Economy weighing on deputies roadside decisions

WEST PALM BEACH, Fla. - It's Friday night, and Deputy Seth Perrin is using his laser gun.

He pulls three people over.

He says all the drivers were going nearly 20 miles-per-hour over the speed limit of 45 on State Road 80 in suburban West Palm Beach.

But he didn't write any tickets. Instead, he gave written warnings.

In general he says a tough economy calls for a police force that understands.

"It's tough to write people tickets when they need that $281 to feed their family or keep the lights on or keep the water running," said Perrin.

Countywide since 2008, the Sun Sentinel says the number of traffic citations have dropped from around 431,000 to 369,000. That's a 14 percent decrease.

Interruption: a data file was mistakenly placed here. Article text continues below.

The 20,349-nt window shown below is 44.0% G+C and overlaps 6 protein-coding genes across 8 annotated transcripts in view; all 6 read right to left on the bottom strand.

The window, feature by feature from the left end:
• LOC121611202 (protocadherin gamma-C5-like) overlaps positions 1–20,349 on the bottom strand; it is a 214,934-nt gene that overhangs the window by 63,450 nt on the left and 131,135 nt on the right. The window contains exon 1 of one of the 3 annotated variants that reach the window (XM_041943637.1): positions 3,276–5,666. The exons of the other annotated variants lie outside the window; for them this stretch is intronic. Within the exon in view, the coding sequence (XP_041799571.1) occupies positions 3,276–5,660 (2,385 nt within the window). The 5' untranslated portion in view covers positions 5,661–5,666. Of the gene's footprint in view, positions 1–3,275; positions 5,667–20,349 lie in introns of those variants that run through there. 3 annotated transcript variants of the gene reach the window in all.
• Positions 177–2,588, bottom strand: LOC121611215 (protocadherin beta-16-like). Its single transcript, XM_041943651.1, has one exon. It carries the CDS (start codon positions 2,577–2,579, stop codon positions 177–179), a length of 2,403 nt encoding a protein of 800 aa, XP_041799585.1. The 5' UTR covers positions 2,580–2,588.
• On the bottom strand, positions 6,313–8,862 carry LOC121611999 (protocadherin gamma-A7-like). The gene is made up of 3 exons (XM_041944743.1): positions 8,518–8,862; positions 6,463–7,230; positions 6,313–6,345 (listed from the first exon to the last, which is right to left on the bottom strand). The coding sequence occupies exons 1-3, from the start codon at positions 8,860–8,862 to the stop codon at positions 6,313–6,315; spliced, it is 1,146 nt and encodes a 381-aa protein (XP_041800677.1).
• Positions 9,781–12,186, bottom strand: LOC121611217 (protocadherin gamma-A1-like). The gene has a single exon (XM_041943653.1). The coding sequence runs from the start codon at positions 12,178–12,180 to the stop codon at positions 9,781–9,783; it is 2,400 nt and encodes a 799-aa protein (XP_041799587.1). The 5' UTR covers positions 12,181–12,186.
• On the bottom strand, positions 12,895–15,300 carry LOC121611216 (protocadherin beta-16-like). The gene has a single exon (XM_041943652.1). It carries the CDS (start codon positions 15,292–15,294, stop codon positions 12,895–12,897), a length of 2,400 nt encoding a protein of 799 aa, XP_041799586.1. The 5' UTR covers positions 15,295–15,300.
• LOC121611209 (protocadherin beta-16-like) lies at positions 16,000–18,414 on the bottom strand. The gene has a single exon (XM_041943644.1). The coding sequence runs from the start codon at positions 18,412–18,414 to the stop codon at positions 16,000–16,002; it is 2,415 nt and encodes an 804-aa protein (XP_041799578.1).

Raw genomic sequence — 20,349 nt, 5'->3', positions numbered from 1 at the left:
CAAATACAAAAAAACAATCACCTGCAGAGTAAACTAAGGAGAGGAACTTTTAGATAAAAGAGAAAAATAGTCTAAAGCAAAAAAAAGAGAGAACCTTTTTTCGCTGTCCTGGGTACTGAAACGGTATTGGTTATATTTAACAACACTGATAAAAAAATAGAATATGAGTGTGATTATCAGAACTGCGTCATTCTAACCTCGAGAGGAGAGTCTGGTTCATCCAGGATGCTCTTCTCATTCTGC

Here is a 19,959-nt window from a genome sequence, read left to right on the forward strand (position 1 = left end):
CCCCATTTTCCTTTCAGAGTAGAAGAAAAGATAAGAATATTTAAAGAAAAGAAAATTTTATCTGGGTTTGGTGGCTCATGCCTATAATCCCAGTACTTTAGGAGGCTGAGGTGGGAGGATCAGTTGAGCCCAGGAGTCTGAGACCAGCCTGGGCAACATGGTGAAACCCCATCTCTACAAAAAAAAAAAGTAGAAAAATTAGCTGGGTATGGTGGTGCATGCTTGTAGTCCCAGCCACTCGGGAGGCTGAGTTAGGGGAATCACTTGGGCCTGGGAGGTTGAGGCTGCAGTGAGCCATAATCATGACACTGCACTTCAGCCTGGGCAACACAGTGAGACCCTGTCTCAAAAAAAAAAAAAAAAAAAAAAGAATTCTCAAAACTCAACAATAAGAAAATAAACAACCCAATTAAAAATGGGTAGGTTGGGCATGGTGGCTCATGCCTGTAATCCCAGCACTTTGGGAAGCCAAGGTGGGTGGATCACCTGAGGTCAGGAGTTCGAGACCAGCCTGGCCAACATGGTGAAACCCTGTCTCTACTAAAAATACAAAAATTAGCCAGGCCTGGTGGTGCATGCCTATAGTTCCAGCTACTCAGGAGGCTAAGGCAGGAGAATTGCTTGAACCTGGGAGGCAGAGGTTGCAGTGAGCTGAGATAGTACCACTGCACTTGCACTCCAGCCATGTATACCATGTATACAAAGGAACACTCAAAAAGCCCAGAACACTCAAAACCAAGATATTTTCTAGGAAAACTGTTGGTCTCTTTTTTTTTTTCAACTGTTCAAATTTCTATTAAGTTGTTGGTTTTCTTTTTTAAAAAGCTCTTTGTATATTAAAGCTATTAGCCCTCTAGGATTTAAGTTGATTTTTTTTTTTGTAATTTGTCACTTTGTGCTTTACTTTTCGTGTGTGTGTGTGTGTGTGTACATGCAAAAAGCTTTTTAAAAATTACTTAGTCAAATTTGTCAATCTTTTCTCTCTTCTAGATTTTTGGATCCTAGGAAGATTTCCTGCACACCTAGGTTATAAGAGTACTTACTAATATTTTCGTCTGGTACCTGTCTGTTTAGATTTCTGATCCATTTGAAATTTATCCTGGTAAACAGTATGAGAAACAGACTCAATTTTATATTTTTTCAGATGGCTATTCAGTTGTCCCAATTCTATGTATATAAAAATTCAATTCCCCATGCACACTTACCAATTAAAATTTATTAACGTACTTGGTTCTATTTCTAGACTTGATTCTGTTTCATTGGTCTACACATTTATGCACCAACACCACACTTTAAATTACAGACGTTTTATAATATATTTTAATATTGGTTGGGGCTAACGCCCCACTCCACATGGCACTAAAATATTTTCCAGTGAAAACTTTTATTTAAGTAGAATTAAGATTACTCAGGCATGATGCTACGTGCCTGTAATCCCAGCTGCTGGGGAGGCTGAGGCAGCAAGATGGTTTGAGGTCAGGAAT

Is it because of a sympathetic police force, or fewer drivers on the road because of high gas prices, or maybe it's the drivers themselves?

Some motorists say they can't afford to get a speeding ticket.

"A ticket is a light bill or my rent money," said delivery driver Vince Armstrong.

But there are still troubling traffic indicators.

From 2010 to 2011, the Sun Sentinel found that drunk driving tickets are up seven percent.

That doesn't surprise Deputy Perrin, who is on the sheriff's DUI detail.

"A lot of people are saying they're out of work. They've been drinking more, trying to get out of the house away from domestic situations," said Perrin.

On DUI cases though, Perrin says he has no tolerance for people he finds driving under the influence.

Being a sheriff's deputy, in today's environment, is about judgment.

"We're not robots, we're not machines. We have hearts, we have lives, families. Just like anyone else. We also have a job to do, which is enforce the law," said Perrin.

The Sun Sentinel says that the ticket trend in Palm Beach County is following one statewide.

Tickets are down almost twenty percent across Florida.

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